WASHINGTON: Congress’ failure to enact Super Committee cuts is likely to lead to serious reductions in funding for Pentagon weapon systems, according to one of the most respected defense budget analysts.
Todd Harrison, the budget analyst at the respected Center for Strategic and Budgetary Assessments, told a group of reporters eager to go home for Thanksgiving that a “majority of the cuts” are likely to come from the acquisition budget.
Although Congress and the Pentagon could save huge amounts of money by trimming some health and other personnel benefits, the political pain would just be just too much to bear, Harrison predicted. (After all, these are the same brave souls who brought America to the brink of ruin by bargaining over our national debt last summer and could do absolutely nothing to make the $1.2 trillion in cuts needed to avoid sequestration. Why we might expect them to exhibit a little gumption and lead is beyond me.)
One area Congress might very profitably cut would be the $5,580 dollars per person per year the Pentagon must budget to provide Tricare for life to the roughly 20 percent of service members who stay in the military to retirement age. A reminder — Tricare is Medicare gap insurance, not the basic health insurance.
But if such items as Tricare for life are not trimmed, Harrison predicts a 21 percent drop in fiscal 2013 weapons spending, which will probably mean “programs being terminated outright.”
Top of the list for major cuts or termination — surprise, surprise — is the Pentagon’s largest program ever, the Joint Strike Fighter, Harrison said. While the Air Force and Marines are deeply committed to the F-35, the Navy –eager to protect its shipbuilding budget — is much more comfortable eyeing upgrades or extensions of existing systems such as the F-18.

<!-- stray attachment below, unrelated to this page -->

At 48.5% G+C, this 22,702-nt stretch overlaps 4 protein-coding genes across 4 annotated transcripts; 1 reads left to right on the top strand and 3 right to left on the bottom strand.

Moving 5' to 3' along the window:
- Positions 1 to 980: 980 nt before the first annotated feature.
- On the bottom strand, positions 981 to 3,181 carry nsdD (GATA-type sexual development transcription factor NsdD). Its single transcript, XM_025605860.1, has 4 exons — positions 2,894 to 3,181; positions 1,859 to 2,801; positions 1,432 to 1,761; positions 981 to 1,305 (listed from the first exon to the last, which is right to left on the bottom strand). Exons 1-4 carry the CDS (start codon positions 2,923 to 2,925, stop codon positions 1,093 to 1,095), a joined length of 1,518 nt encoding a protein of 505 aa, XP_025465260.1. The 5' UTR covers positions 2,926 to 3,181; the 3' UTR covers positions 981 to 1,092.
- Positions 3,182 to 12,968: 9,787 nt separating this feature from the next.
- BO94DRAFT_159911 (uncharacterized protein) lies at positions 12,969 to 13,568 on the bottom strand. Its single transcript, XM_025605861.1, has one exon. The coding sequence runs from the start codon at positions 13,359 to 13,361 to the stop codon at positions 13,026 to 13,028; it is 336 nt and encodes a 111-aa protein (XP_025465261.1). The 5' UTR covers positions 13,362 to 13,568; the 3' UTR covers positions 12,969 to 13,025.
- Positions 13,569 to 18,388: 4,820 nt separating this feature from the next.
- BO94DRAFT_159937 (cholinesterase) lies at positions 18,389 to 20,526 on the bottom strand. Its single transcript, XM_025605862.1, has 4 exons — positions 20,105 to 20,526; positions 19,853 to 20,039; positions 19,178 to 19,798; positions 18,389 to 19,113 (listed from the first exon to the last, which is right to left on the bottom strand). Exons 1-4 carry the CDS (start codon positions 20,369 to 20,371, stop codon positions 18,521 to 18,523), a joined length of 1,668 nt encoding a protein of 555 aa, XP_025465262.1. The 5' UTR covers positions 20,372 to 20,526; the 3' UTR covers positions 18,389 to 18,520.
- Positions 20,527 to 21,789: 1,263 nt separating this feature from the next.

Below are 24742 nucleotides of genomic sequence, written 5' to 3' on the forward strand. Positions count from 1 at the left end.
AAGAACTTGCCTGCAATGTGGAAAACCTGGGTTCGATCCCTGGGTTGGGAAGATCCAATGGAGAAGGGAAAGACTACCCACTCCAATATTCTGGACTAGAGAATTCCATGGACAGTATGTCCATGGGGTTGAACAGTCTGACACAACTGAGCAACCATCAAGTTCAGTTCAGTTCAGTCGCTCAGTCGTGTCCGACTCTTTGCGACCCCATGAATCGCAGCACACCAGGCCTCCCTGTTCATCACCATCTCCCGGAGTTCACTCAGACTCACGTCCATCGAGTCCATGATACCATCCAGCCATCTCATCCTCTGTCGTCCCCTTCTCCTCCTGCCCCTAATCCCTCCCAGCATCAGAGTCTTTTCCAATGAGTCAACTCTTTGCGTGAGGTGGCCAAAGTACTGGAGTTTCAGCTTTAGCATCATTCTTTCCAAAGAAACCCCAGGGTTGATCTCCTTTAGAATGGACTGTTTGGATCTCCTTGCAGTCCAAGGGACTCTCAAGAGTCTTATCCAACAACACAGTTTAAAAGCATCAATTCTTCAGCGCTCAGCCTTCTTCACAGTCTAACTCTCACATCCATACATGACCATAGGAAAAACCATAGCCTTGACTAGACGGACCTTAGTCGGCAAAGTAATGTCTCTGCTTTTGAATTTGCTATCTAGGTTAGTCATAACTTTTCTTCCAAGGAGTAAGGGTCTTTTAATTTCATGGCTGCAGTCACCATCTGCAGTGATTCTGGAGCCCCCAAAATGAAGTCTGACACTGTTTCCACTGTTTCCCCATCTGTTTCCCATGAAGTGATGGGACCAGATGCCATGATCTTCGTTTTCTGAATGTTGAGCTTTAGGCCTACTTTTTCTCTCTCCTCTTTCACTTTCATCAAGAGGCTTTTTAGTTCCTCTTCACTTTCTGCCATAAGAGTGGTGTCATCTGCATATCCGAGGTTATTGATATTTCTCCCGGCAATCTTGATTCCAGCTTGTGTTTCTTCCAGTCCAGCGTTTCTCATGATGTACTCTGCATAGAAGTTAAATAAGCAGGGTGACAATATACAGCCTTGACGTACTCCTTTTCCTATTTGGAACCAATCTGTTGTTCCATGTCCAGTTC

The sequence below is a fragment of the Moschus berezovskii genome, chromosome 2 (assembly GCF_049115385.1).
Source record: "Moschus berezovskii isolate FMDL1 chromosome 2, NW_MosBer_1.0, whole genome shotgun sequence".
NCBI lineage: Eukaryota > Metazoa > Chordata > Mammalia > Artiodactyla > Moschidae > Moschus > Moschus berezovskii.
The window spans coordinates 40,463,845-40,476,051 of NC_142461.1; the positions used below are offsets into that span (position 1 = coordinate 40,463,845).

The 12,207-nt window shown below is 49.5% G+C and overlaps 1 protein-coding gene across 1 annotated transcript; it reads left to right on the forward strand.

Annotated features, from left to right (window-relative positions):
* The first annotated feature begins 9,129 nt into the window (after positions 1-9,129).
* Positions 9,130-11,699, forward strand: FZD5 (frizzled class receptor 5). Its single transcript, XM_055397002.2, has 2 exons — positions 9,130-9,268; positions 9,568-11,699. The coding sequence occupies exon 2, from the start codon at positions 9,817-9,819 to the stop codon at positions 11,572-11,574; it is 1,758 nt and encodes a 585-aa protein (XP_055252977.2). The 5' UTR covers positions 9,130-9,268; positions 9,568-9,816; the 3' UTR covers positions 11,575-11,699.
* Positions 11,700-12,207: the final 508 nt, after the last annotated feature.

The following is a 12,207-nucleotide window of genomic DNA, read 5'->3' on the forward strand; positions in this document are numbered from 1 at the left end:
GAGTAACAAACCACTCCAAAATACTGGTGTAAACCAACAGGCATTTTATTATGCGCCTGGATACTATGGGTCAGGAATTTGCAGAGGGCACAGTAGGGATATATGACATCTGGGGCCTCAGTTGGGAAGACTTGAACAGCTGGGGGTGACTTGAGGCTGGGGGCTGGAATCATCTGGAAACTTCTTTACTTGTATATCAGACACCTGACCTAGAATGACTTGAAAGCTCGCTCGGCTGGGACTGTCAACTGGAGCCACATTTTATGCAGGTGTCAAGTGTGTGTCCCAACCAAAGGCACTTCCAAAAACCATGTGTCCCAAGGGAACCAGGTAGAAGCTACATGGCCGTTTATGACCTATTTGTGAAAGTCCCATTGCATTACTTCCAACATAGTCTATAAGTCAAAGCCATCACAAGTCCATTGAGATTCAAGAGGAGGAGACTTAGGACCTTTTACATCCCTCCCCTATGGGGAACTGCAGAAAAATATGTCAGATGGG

Harrison noted that, as happens with every budget, there will be winners and losers. Among the winners are likely to be unmanned systems, especially stealthy Unmanned Aerial Vehicles (UAVs). [See the RQ-170 Sentinel — the Beast of Kandahar — in photo for some idea of what they may look like.]
Buying a manned aircraft requires almost twice as many planes so that pilots can be trained, Harrison said. So buying stealthy UAVs that can operate in denied airspace would seem to be a path down which the department might go.
Another area we might see budget dollars going into — given that Washington always tried to find ways to preserve the status quo — is the wartime budget, which is separate from the so-called base budget. “Wherever possible I think we will see the department moving some of these costs into the war budget,” Harrison said, mentioning that the Senate Appropriations Committee had already set a precedent by moving $10 billion from the base budget into the war accounts. So Congress would seem happy with this sort of legerdemain.
But cuts are coming; make no mistake. If sequestration cuts are implemented, the U.S defense budget would sink below 3 percent of GDP. “I can’t think of when we’ve been that low in recent US history,” Harrison said. And that level of spending brings into question whether we can afford our current strategy of global primacy. “It could be that Europe becomes a lower priority area for us,” he said could be one effect. Another might be greater dependence on rising power allies such as India.
What are the political parameters within which this may play out? Congress has a year to play with these cuts. President Obama has pledged to veto any effort to circumvent the sequestration, though he has not said he would not accept significant cuts that come close to the $1.2 trillion the Super Committee failed to do anything about. Then there’s the upcoming election on top of an already demonstrably useless U.S. Congress when it comes to federal spending. Tricks and budget magic look awfully likely in the face of such grim drivers.